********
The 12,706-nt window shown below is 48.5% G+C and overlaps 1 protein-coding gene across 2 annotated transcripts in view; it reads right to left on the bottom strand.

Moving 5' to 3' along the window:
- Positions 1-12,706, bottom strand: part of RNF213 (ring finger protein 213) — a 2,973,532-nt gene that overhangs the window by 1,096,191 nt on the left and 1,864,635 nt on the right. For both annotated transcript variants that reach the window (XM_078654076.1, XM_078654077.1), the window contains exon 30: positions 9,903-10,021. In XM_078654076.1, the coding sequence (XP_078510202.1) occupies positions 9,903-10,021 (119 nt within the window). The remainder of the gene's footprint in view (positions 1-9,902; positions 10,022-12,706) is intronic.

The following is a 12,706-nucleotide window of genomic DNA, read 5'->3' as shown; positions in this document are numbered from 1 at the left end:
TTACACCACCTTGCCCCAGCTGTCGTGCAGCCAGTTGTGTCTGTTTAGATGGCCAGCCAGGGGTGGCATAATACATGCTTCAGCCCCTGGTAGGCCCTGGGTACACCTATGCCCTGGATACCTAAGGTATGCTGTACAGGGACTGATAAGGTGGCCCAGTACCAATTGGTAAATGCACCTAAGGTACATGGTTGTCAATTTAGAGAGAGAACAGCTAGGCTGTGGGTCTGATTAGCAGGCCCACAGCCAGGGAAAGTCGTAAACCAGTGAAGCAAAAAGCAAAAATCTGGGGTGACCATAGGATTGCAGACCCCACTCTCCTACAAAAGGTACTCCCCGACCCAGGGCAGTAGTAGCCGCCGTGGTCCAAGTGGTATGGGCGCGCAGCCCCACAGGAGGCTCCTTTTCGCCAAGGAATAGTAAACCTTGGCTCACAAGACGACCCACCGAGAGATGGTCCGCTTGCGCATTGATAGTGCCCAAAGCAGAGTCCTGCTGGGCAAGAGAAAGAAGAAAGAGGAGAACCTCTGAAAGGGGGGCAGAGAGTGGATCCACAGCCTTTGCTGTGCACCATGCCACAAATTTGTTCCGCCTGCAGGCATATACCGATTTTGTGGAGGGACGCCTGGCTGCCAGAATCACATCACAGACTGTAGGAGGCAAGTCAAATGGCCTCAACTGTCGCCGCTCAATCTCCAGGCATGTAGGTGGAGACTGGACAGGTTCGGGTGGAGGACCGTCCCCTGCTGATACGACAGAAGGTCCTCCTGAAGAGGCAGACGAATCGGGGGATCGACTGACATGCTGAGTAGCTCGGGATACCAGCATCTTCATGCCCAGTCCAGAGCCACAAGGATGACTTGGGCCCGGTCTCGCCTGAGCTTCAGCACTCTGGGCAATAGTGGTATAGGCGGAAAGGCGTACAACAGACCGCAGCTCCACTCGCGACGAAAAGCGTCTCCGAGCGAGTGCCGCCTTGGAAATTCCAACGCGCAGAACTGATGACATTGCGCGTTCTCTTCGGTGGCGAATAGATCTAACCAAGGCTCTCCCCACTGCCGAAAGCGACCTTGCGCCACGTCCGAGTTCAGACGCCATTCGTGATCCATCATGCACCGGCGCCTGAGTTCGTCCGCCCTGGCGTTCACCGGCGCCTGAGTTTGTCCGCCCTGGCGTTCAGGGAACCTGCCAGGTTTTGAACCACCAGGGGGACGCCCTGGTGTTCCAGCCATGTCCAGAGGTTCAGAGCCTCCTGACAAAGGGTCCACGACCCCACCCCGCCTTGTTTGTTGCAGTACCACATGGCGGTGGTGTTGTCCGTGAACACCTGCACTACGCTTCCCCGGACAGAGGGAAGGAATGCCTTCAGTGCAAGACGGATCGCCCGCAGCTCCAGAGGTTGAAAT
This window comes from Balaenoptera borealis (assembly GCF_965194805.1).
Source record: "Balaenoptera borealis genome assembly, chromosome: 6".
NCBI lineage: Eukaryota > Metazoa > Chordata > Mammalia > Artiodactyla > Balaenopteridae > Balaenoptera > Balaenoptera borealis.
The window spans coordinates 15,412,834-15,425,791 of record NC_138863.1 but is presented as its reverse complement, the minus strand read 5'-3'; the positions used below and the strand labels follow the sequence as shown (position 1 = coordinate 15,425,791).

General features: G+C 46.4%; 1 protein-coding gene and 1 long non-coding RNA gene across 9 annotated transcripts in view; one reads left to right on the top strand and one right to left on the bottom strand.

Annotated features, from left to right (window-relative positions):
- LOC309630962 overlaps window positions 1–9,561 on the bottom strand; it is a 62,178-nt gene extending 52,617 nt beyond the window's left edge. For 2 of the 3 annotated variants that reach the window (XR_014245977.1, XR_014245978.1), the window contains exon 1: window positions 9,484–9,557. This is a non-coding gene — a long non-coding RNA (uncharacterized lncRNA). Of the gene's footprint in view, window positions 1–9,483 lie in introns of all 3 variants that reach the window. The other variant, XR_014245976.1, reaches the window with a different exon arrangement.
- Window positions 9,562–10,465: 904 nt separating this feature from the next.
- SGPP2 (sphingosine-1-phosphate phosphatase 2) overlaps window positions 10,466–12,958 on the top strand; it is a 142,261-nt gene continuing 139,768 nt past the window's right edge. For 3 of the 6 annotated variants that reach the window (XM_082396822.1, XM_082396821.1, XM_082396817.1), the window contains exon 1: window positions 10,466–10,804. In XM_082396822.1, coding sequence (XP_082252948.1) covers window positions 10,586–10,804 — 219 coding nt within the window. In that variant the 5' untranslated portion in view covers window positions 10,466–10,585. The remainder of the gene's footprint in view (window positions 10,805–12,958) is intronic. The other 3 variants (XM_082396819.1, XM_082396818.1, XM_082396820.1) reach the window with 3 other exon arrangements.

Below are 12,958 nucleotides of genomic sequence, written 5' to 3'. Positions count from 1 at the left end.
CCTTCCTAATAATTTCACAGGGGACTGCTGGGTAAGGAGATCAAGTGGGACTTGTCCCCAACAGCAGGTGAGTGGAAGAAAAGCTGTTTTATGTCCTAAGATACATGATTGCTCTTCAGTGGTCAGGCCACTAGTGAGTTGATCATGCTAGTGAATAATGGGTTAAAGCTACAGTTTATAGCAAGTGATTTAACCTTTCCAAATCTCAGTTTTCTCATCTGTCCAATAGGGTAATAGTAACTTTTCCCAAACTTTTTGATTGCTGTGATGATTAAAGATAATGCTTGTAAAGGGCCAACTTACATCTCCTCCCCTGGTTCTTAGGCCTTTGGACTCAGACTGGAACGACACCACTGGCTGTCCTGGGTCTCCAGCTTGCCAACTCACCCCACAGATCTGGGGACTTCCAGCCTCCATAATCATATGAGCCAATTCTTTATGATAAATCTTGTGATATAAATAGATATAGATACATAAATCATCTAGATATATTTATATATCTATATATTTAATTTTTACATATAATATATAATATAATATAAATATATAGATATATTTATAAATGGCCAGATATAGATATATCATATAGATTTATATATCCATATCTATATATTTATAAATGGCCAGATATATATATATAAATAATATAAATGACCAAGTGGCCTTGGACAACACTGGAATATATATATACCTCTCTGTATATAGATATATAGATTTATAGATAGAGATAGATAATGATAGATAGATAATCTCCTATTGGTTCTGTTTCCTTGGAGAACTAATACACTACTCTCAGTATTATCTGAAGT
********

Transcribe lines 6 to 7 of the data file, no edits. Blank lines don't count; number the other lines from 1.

This window comes from Balaenoptera borealis (assembly GCF_965194805.1).
Source record: "Balaenoptera borealis genome assembly, chromosome: 6".